HHHRC Executive Director Heather Lusk was featured in a Honolulu Civil Beat article on the forthcoming decriminalization of fentanyl test strips, with Hawaiʻi joining 36 states and the District of Columbia in exempting it from its drug paraphernalia statute. Notably, Alaska has no drug paraphernalia statute. Lusk recently attended a summit convened by the Hawaiʻi Island Fentanyl Task Force.
The article also noted that $200,000 in grant funding from the federal Centers for Disease Control and Prevention would allow the purchase and operation of 20 vending machines in select locations across the state, including prisons, that will provide naloxone and fentanyl test strips to the public at no cost.
Grants & Advancement Manager Nikos Leverenz also authored a recent opinion-editorial in Honolulu Civil Beat, “Make Government Reform a Long-Term Commitment,” that assesses the Hawaiʻi legislature’s policy responses to the recommendations of the Speaker’s Commission to Improve Standards of Conduct (CISC), formed in the wake of the indictment of two state lawmakers early last year. Leverenz served on the CISC as an Advisory Board Member with Common Cause of Hawaiʻi.
Leverenz was also quoted in a Honolulu Civil Beat article on the use of force by the Honolulu Police Department (HPD) in responding to those experiencing an acute mental health episode. Researchers at the University of Hawaiʻi at Mānoa recently released a report on HPD’s use of force, which, among other findings, noted a significant increase in the number of mental health incidents where there is a use of force. The report also found that more than two-thirds of all deadly force was used in situations where subjects put up no resistance.
HHHRC currently provides crisis intervention training to first responders that includes de-escalation skills. Several cities on the continent, including Eugene, Oregon, and Denver, Colorado, have established programs that provide a public health response to those experiencing a mental health crisis, diminishing the risks of injury and death. Denver’s CAHOOTS program is the subject of a feature article in Psychiatric Times.
Prosecutors can also play a key role in removing those with mental illness from the criminal legal system. Among the recommendations of Fair & Just Prosecution’s report, “Improving Justice System Responses to Individuals with Mental Illness,” is for prosecutors to encourage the use of public health models as a starting point for developing responses to persons in crisis and eliminate the use of jail as a response to mental illness.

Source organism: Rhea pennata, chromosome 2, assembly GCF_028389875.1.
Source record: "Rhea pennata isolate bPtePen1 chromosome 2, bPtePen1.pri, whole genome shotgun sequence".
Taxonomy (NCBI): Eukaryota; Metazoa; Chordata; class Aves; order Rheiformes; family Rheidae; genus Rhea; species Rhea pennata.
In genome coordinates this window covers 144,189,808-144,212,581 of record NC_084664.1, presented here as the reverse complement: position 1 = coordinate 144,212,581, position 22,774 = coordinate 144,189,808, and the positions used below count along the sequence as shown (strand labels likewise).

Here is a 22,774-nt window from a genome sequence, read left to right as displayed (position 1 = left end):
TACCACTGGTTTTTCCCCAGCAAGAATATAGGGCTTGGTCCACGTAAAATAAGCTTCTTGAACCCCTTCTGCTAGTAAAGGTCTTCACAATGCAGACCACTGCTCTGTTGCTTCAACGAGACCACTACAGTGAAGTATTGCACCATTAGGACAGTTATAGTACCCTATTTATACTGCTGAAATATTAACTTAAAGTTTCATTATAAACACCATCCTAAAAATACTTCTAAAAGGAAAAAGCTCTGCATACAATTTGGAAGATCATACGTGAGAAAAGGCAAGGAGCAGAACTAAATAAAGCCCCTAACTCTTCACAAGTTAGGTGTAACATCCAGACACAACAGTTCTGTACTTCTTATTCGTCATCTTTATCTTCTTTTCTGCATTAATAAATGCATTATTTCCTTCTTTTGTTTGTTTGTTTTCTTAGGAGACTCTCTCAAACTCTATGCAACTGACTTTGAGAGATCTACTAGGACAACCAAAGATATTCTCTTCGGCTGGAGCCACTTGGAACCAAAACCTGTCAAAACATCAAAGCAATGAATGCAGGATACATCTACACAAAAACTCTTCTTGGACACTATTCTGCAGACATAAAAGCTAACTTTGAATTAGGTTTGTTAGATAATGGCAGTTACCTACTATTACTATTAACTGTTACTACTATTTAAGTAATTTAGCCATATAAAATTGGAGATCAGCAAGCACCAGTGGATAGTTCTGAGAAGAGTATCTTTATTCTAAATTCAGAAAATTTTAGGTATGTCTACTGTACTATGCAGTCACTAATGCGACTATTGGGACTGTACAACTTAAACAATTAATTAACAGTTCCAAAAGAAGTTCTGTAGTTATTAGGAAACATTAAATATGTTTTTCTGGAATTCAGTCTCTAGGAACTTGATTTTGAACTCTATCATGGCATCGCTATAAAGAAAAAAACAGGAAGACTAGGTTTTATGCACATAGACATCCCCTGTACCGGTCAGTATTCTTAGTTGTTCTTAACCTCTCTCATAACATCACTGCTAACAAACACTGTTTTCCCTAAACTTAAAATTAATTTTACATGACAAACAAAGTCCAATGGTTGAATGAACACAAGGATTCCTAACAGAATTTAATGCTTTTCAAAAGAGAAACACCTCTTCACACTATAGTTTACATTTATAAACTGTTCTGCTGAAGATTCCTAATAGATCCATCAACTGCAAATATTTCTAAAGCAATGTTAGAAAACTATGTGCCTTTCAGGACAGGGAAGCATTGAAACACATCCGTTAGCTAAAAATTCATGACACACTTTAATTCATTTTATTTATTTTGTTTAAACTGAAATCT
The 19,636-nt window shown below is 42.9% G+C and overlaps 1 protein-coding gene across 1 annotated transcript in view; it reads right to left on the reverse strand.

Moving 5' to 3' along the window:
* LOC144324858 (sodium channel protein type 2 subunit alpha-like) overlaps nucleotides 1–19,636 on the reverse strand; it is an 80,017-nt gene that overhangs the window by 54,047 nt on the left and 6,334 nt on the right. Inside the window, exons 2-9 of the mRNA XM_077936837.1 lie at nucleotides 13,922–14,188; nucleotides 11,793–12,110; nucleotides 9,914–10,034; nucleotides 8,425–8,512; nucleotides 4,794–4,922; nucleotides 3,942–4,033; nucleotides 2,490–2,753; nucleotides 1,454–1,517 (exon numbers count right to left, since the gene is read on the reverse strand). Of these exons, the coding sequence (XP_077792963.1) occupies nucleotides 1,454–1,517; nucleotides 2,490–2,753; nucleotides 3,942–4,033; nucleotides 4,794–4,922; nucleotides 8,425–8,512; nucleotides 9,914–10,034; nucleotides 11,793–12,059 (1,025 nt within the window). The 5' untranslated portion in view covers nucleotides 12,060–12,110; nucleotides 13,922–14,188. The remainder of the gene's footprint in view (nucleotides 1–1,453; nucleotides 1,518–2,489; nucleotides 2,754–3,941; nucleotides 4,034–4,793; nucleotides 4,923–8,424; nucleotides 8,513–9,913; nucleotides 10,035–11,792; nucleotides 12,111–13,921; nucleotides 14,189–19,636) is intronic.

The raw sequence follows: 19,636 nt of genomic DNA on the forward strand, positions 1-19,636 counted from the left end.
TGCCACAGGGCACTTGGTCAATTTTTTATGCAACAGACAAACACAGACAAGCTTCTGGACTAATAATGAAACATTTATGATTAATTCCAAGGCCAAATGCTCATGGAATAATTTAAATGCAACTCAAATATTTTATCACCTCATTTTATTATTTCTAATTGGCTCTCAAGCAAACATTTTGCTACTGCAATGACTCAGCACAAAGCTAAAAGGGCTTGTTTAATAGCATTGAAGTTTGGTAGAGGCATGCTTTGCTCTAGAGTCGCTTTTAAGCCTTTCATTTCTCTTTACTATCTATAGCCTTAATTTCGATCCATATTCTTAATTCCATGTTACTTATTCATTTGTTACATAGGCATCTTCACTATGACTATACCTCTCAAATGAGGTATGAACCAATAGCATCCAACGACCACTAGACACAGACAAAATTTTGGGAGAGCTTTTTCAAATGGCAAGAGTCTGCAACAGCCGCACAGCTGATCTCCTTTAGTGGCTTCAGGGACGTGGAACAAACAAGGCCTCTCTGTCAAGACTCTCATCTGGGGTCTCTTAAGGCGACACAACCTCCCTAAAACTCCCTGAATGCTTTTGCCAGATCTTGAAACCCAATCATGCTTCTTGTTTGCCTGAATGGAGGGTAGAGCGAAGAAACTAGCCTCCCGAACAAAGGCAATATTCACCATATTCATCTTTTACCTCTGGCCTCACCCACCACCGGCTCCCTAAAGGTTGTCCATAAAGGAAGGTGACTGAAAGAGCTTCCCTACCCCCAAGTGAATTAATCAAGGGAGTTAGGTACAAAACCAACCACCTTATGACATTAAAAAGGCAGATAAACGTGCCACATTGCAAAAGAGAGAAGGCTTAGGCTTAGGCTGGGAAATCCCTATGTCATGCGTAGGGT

Northwestern University physician and professor Eric Reinhart authored an essay in Time Magazine in early May that advocates for the national implementation of community health worker programs to “reorient U.S. safety systems around care rather than punishment.”
Reinhart calls for a substantial commitment to the nation’s public health infrastructure to more humanely and effectively respond to poverty, addiction, disability, mental illness, and homelessness: “The scale of harm that mass incarceration inflicts on public health and the cost it imposes on the floundering U.S. healthcare infrastructure is massive. And for all this, safety in our communities is no better than in peer nations. In fact, it’s considerably worse. The U.S. suffers far higher rates of violent crime, fatal overdose, and mortality... Public health and public safety are not, as has been conventionally imagined, separate policy domains. We cannot build one while undermining the other. And to achieve either, we need to embrace a public health approach to safety.”
The essay is an outgrowth of an article Reinhart published earlier this year in The New England Journal of Medicine, “Reconstructive Justice—Public Health Policy to End Mass Incarceration.”